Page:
Measurement methods and instrumentation play a crucially important role in nuclear reactor safety. However, instrumentation indications may be lost or become inaccurate during a severe accident due to significant adverse conditions and, in addition, high radiation levels would limit accessibility to restore it. Based on the lessons learnt from the Three Mile Island, Chernobyl and Fukushima Daiichi nuclear accidents, efforts continue to explore and implement new solutions for providing required information on plant conditions before, during and even after a severe accident.
In this context, the NEA Working Group on Analysis and Management of Accidents (WGAMA) organised the Specialist Workshop on Advanced Measurement Method and Instrumentation for Enhancing Severe Accident Management in a Nuclear Power Plant, Addressing Emergency, Stabilisation and Long-term Recovery Phases (SAMMI-2020). Co-hosted by Japan Atomic Energy Agency (JAEA) Nuclear Safety Research Center (NSRC), the workshop was held virtually on 7-9 December 2020 as part of the Collaborative Laboratories for Advanced Decommissioning Science (CLADS) Fukushima Research Conference (FRC) series.
SAMMI-2020 attracted 111 specialists from 15 countries who reviewed the current status of instrumentation and techniques related to severe accident management and exchanged updates on advances made recently in the field. The workshop featured two plenary lectures, four keynote lectures, 14 sessions and 36 peer reviewed papers addressing the following topics:
- Review of measurement methods and instrumentation for severe accident management
- Severe accident management and innovative instruments under development and testing efforts
- Installed instrumentation used for severe accident management with revised strategies
- Severe accident environment identification and instrumentation qualification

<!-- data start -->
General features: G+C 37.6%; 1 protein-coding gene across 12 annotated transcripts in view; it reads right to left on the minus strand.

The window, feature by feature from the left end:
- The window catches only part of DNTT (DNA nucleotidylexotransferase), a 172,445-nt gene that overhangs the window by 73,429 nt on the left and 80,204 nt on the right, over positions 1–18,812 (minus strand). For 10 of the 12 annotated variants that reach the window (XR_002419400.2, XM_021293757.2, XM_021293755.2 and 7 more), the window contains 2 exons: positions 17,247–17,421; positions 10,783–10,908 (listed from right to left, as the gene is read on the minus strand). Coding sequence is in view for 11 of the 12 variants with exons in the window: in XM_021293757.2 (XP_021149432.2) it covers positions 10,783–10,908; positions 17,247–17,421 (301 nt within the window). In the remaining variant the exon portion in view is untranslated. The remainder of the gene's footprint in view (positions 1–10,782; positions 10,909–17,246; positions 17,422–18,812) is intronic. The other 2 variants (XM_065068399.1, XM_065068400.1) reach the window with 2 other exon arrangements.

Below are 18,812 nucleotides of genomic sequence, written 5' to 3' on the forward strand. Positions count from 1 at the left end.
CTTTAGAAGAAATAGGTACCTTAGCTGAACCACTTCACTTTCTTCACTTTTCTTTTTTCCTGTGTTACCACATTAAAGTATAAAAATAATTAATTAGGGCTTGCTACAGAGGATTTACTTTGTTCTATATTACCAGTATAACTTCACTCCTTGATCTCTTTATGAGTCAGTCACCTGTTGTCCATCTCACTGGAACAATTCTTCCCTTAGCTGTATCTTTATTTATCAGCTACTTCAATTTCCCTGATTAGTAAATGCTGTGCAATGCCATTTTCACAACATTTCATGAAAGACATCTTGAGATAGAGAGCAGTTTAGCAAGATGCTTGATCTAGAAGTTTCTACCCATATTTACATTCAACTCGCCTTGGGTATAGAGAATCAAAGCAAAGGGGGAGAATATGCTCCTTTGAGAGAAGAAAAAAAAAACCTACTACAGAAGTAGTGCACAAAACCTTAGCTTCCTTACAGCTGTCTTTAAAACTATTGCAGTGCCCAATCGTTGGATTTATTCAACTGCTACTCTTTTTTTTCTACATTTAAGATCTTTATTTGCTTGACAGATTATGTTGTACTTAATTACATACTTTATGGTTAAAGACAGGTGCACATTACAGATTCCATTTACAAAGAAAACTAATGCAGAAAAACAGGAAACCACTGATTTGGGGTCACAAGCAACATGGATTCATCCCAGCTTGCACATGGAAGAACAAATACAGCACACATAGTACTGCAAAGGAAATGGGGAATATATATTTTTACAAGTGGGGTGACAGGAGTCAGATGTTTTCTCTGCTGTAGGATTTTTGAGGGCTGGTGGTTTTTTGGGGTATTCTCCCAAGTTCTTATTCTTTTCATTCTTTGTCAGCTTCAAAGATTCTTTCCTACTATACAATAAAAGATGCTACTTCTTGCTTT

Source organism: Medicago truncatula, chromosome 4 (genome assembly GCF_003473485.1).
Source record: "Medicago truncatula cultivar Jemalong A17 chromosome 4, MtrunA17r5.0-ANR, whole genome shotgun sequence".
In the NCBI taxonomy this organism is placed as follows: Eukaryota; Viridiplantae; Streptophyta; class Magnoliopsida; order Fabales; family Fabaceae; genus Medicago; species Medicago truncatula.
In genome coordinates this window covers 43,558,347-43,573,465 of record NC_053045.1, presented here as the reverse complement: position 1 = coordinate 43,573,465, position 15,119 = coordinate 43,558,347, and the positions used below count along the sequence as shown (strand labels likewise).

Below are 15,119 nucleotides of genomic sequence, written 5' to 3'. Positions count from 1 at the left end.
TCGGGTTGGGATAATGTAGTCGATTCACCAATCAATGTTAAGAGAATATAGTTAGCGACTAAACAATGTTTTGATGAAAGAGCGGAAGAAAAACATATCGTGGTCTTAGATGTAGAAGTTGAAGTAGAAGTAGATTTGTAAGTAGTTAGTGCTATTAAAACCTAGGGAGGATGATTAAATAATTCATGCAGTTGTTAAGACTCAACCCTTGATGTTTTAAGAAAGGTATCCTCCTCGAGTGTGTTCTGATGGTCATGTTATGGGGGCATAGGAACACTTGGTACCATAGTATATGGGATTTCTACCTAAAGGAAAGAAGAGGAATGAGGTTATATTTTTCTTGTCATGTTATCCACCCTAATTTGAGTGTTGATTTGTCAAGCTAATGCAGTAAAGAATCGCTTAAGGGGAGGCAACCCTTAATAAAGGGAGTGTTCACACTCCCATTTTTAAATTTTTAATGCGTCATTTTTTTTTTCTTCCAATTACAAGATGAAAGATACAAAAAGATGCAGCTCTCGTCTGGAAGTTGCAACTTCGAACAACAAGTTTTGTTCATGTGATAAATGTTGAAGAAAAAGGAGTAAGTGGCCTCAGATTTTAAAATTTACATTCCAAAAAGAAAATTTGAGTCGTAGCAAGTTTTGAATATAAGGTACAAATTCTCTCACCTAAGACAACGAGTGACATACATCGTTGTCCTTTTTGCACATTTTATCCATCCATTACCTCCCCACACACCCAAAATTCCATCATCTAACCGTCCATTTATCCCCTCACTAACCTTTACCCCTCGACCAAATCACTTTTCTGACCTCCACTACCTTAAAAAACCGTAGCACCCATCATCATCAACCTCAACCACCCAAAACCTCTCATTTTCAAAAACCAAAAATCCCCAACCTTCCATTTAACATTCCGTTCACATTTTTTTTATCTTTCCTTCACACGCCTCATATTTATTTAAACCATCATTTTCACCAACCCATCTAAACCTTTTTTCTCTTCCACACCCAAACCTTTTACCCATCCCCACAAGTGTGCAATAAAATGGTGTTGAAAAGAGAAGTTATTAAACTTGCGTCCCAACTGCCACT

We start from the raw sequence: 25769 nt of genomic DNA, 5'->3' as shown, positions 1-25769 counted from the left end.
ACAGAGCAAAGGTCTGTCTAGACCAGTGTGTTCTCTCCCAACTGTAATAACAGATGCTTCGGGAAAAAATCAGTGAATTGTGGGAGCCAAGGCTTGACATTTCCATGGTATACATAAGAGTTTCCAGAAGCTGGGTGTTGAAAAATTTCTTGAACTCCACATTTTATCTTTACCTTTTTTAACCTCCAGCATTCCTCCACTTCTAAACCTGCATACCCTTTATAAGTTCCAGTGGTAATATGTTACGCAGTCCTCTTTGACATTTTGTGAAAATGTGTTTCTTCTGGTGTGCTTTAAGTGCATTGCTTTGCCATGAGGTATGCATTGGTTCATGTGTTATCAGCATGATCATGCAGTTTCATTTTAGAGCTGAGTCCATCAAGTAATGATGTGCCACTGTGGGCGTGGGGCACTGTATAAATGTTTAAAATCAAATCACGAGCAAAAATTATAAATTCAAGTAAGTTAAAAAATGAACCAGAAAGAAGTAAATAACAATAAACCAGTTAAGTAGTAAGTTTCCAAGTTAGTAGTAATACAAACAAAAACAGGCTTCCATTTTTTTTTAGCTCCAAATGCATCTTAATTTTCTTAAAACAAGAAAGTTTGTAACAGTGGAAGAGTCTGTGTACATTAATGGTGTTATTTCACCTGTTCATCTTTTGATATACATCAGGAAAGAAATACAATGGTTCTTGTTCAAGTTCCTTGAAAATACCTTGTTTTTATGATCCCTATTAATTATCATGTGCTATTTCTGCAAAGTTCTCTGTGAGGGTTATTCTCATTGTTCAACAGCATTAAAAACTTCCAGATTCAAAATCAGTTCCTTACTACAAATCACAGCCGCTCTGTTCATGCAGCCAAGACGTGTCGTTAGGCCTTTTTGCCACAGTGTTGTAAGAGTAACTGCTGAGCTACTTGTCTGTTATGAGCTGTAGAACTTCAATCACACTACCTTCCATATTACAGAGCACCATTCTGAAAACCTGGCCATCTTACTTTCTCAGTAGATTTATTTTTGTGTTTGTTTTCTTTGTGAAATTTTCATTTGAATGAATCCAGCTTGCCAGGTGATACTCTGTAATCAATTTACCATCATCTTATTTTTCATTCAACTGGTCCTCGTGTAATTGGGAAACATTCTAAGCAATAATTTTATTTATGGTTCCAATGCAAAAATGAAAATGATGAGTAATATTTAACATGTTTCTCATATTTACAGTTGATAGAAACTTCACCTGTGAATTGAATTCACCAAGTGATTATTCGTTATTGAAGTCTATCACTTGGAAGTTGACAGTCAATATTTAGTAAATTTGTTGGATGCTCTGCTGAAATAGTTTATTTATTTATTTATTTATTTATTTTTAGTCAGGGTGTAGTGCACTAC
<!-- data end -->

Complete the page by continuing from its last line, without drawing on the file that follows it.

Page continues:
- Long-term management to recognise conditions of severe accident-experienced reactors
- Severe accident management and innovative measurement methods for new reactors
The workshop provided significant insights for nuclear power plant severe accident management. It also shed light on revised severe accident guidance based on instrumentation survivability insights in order to prevent, mitigate and recover from severe accidents in existing and future nuclear power plants. Recent advancements from developmental efforts for new instrumentation and methods were presented, as well as results from required testing under prototypical plant conditions for temperature, pressure, chemical and/or radiation effects. Participants discussed numerical simulations identifying the plant system and local conditions during and after severe accidents that help characterise the conditions that key measurement methods and instrumentation must survive. Presentations also defined revised guidance for nuclear power plant severe accident management and emergency decision making.
Alongside promising developments in many areas, participants concluded that it is beneficial to continue to research in order to develop innovative instrumentation techniques and to improve instrumentation robustness and reliability under challenging severe accident conditions. A first challenge is the need to test systems in more realistic severe accident conditions. Another challenge relates to the use and implementation of systems in the plant environment without introducing adverse effects. There are also concerns about potential regulatory and budgetary constraints for incorporating new solutions into the existing fleet. Although the types of new instrumentation deployed in the operating fleet may be limited, advanced reactors, which are still in the design stage, may offer additional opportunities for deployment of such technologies.
International co-operation is key for ever-enhanced global nuclear safety. SAMMI-2020 provided a unique occasion to update the global nuclear community on instrumentation and methods for improved severe accident management. It is important to continue improving advanced methods and instrumentation for enhancing severe accident management during the emergency, stabilization and long-term recovery phases. In this regard, the NEA continues to advance its scientific and technological knowledge base needed for the prevention, mitigation and management of potential accidents in nuclear power plants, and to facilitate international convergence on safety issues and accident management analyses and strategies.